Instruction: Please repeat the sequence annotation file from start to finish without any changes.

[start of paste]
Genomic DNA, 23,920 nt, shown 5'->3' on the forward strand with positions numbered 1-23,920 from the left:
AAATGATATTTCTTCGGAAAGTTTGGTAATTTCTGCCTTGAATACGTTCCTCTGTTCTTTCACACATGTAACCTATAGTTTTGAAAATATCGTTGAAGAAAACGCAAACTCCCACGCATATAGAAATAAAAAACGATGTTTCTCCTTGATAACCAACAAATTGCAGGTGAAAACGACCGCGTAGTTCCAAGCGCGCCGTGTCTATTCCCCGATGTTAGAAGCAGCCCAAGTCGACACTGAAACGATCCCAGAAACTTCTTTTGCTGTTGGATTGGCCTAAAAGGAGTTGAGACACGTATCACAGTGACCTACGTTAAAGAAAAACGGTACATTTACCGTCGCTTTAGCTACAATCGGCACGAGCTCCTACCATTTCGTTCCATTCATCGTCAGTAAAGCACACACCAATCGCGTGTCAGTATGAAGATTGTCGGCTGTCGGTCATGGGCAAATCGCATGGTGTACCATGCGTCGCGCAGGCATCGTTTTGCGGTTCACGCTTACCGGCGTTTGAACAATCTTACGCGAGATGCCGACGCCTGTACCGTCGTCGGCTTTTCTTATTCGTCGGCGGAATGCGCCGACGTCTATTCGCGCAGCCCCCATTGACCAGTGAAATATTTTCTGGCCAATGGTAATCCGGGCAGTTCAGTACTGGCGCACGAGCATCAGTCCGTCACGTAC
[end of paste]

Genomic DNA, 23,920 nt, shown 5'->3' on the forward strand with positions numbered 1-23,920 from the left:
AAATGATATTTCTTCGGAAAGTTTGGTAATTTCTGCCTTGAATACGTTCCTCTGTTCTTTCACACATGTAACCTATAGTTTTGAAAATATCGTTGAAGAAAACGCAAACTCCCACGCATATAGAAATAAAAAACGATGTTTCTCCTTGATAACCAACAAATTGCAGGTGAAAACGACCGCGTAGTTCCAAGCGCGCCGTGTCTATTCCCCGATGTTAGAAGCAGCCCAAGTCGACACTGAAACGATCCCAGAAACTTCTTTTGCTGTTGGATTGGCCTAAAAGGAGTTGAGACACGTATCACAGTGACCTACGTTAAAGAAAAACGGTACATTTACCGTCGCTTTAGCTACAATCGGCACGAGCTCCTACCATTTCGTTCCATTCATCGTCAGTAAAGCACACACCAATCGCGTGTCAGTATGAAGATTGTCGGCTGTCGGTCATGGGCAAATCGCATGGTGTACCATGCGTCGCGCAGGCATCGTTTTGCGGTTCACGCTTACCGGCGTTTGAACAATCTTACGCGAGATGCCGACGCCTGTACCGTCGTCGGCTTTTCTTATTCGTCGGCGGAATGCGCCGACGTCTATTCGCGCAGCCCCCATTGACCAGTGAAATATTTTCTGGCCAATGGTAATCCGGGCAGTTCAGTACTGGCGCACGAGCATCAGTCCGTCACGTAC